I recently wondered what the airport does with all the stuff they steal at the security checkpoint. The person that I asked was annoyed because he claimed it was not stealing because I had an option to not go through the line and board my plane. After thinking about this awhile, I still think it is theft. Rule 1: It is not theft because I have an option to pick A and keep my stuff. Scenario 2: Give me your car or I kill your family member. According to Rule 1, Scenario 2 is neither theft, nor murder, because you have a choice. I think the airline is stealing property. What do you think?

You clearly know that there are things you're not allowed to take on a commercial airliner. Presumably you also know that there are reasons why you're not allowed to take those things on the plane, even if the reasons aren't all equally good. Also: you don't have an unqualified right to travel on an airplane. Commercial air travel is regulated, and not by a gang of goons. It's a matter of laws enacted by a government that ultimately owes its ability to regulate to the consent of the citizenry (though not, of course, consent of every single citizen.)

Maybe you think all government is illegitimate and that there shouldn't be laws at all. That's way too big a topic to take up here. But even if air travel weren't regulated by the government, it's a safe bet that airline companies would have some restrictions on what they allow you to take on board. And while someone might argue that rather than making you forfeit your can of gasoline, they should hold onto it until you show up later to reclaim it, it's hard to see why it would be wrong for the airline company to say "Cans of gasoline on the plane are dangerous. If you show up with them, you'll either have to forfeit them or not fly." But if that wouldn't be theft, it's hard to see that what the TSA does is.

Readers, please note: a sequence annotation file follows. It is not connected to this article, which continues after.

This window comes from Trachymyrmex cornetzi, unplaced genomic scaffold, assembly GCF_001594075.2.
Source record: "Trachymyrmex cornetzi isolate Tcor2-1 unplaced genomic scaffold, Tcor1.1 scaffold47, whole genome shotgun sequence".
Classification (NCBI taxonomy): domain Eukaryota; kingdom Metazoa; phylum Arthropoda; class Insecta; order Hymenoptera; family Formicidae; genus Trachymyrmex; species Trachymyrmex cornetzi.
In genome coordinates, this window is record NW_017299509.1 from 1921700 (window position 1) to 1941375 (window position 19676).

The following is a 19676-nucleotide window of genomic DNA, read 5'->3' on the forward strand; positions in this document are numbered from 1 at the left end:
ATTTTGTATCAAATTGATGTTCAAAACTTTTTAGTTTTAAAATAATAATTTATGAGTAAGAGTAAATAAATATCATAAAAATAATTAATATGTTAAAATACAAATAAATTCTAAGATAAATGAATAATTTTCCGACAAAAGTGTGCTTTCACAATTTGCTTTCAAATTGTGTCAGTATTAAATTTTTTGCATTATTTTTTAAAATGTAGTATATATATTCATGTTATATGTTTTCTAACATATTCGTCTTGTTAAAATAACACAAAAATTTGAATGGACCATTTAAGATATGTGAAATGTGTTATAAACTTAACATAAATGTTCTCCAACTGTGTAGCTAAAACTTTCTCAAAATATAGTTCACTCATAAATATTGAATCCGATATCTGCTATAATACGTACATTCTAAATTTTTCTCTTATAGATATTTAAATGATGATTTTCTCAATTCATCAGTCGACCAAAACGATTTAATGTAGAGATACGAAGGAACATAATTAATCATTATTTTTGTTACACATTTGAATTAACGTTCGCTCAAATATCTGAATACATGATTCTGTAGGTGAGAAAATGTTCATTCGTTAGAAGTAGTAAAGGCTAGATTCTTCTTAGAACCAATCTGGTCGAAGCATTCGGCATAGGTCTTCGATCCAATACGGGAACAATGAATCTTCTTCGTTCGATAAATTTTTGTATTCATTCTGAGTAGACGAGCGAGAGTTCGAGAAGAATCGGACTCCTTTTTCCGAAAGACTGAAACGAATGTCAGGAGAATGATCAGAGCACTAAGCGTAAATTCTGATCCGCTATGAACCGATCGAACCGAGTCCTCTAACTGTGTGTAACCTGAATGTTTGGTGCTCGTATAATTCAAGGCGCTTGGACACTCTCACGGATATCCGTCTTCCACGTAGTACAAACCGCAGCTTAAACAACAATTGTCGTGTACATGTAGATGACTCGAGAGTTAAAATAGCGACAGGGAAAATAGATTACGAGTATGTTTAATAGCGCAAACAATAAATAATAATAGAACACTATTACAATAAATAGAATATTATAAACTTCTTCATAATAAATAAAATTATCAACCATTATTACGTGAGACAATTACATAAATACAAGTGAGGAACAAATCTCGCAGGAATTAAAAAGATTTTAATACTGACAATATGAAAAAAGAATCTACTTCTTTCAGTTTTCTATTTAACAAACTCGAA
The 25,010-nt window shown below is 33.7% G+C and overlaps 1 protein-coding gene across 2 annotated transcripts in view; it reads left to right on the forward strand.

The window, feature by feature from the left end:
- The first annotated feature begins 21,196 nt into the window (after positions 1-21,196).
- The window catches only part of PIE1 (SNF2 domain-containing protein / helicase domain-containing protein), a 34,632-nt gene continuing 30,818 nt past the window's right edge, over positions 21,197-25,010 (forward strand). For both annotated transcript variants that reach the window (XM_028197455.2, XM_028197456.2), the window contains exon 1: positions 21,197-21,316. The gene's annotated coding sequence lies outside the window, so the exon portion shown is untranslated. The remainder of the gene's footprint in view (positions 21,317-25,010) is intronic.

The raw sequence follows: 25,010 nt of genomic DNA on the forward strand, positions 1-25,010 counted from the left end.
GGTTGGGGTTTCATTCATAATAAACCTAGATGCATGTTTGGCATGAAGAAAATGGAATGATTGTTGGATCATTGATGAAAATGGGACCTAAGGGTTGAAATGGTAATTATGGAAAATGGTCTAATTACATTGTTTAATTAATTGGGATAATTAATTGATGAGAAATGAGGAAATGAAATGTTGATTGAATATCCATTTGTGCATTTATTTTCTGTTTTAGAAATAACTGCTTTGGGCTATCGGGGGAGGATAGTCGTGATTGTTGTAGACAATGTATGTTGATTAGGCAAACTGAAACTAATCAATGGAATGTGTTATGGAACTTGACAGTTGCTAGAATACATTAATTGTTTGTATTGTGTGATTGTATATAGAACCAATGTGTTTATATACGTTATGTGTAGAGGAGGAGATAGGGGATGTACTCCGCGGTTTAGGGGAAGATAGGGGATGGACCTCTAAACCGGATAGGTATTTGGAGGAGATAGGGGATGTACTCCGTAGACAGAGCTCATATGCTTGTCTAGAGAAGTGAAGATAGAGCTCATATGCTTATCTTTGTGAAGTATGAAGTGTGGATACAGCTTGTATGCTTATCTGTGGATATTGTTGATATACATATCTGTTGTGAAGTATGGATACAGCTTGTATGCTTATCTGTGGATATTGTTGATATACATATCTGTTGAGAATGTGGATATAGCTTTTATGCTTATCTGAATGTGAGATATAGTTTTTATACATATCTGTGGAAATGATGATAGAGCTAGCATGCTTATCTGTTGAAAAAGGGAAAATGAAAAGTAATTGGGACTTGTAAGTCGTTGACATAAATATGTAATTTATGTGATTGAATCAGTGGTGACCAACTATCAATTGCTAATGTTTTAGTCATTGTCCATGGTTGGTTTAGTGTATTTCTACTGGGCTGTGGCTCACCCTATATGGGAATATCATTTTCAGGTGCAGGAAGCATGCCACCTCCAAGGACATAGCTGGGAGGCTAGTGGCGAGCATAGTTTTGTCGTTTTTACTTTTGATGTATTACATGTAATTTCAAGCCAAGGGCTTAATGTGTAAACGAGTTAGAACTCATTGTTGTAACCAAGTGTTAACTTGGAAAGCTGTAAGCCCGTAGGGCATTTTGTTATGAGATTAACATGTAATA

Of course, some of the regulations might be overkill, but your question wasn't whether it makes sense to stop people from taking a 6-ounce tube of toothpaste in their hand luggage while letting them take a 4-ounce tube. Your question was whether what the airline authorities do in general amounts to theft (or its moral equivalent.) On that question your analogy doesn't work. (Pointing to the most obvious difference, the goons have no right to your car in the first place; the government does have the right to regulate what you take on a plane, and for good reason.)

So no: airport security isn't a shakedown racket and confiscating your contraband isn't theft. The analogy is too thin to make the case to the contrary.

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